Neuberger HEW2017 Reached New Heights
The Neuberger's Holocaust Education Week 2017 explored pivotal moments of the post-Holocaust era that have shaped our understanding of the Holocaust.
Holocaust Education Week 2017, presented by the Neuberger Holocaust Education Centre in Toronto on November 2 featured a scintillating discussion between Niklas Frank and broadcast journalist Caryn Lieberman. The son of the notorious Governor General of Nazi-occupied Poland Hans Frank (1900-1946), Niklas spoke openly and candidly about his father’s role in the Holocaust.
A capacity audience of 1400 people filled Adath Israel synagogue to hear Niklas Frank and Caryn Lieberman discuss his legacy as the sole living child of Hans and Brigitte Frank. Sharing archival photographs that illustrated his upbringing as well as his father’s involvement in the crimes of National Socialism riveted the audience. It was a thoughtful and powerful opening to a week of intensive learning opportunities.
Curated on the theme of pivotal moments, HEW2017 offered a diverse range of programming including international speakers, a feature film series, specialised programming for young professionals, and the first hand testimony of Holocaust survivors. Among the international presenters were Dr. Roman Toeppel from Munich, Germany who discussed the Critical Edition of Mein Kampf and the reasons why this new version was published by the Institute for Contemporary History in Germany, Dr. Kori Street who discussed using the recorded testimony of Holocaust survivors in the classroom, and Prof. Jeffrey Shandler of Rutgers University who presented on depictions of the Holocaust in television and film.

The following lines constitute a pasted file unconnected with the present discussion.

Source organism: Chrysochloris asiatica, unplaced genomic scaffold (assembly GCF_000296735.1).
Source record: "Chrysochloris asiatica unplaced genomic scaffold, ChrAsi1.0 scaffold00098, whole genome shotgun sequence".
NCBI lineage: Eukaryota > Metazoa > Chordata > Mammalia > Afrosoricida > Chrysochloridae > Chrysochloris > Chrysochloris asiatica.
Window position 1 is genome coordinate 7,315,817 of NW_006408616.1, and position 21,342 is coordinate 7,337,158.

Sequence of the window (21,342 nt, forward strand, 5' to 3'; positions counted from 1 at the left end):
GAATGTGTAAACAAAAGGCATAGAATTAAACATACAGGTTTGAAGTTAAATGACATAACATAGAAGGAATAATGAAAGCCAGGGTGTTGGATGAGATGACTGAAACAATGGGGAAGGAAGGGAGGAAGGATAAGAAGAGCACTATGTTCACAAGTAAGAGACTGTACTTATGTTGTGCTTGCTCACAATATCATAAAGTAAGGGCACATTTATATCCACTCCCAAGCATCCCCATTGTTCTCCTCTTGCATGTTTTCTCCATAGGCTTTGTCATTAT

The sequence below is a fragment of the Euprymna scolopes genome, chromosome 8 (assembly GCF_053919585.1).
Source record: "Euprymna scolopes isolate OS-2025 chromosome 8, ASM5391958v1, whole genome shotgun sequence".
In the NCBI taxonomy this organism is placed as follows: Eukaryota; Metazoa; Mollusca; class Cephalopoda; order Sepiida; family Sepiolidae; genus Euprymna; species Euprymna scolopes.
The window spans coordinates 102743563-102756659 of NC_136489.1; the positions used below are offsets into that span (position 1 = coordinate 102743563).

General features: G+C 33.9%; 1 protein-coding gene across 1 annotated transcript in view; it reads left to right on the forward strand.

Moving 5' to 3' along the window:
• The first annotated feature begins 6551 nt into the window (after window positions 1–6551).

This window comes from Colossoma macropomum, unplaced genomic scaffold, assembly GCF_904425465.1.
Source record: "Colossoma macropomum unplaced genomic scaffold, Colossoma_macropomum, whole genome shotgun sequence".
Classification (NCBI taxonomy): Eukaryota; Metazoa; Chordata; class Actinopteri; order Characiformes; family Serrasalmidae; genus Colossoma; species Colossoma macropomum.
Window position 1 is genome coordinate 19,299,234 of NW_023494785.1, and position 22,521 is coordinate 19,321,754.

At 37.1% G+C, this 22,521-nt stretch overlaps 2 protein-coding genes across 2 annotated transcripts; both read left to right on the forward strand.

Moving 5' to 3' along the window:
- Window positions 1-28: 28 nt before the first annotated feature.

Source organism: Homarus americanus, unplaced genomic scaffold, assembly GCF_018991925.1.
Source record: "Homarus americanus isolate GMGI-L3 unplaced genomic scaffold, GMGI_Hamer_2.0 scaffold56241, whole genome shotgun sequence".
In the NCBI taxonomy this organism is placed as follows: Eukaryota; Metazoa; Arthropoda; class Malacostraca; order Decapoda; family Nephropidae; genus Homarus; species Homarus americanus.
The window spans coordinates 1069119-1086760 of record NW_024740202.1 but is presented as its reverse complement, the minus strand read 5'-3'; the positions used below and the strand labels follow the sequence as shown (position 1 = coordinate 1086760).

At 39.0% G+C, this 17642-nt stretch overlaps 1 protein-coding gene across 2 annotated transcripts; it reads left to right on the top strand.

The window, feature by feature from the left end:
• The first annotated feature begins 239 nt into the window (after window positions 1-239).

Dr. Danielle Spera, director of the Jewish Museum Vienna closed the week long event with a poignant discussion on the role of the museum not only as a repository for artefacts and archives, but as a place of community and vitality. More than 900 people were captivated by her detailed account of Jewish life in Vienna and its rich history. In synagogues, churches, mosques, community centres, libraries, schools and other venues across the Greater Toronto Area, people took part in this annual learning opportunity to engage in a deep and meaningful way with the history of the Holocaust.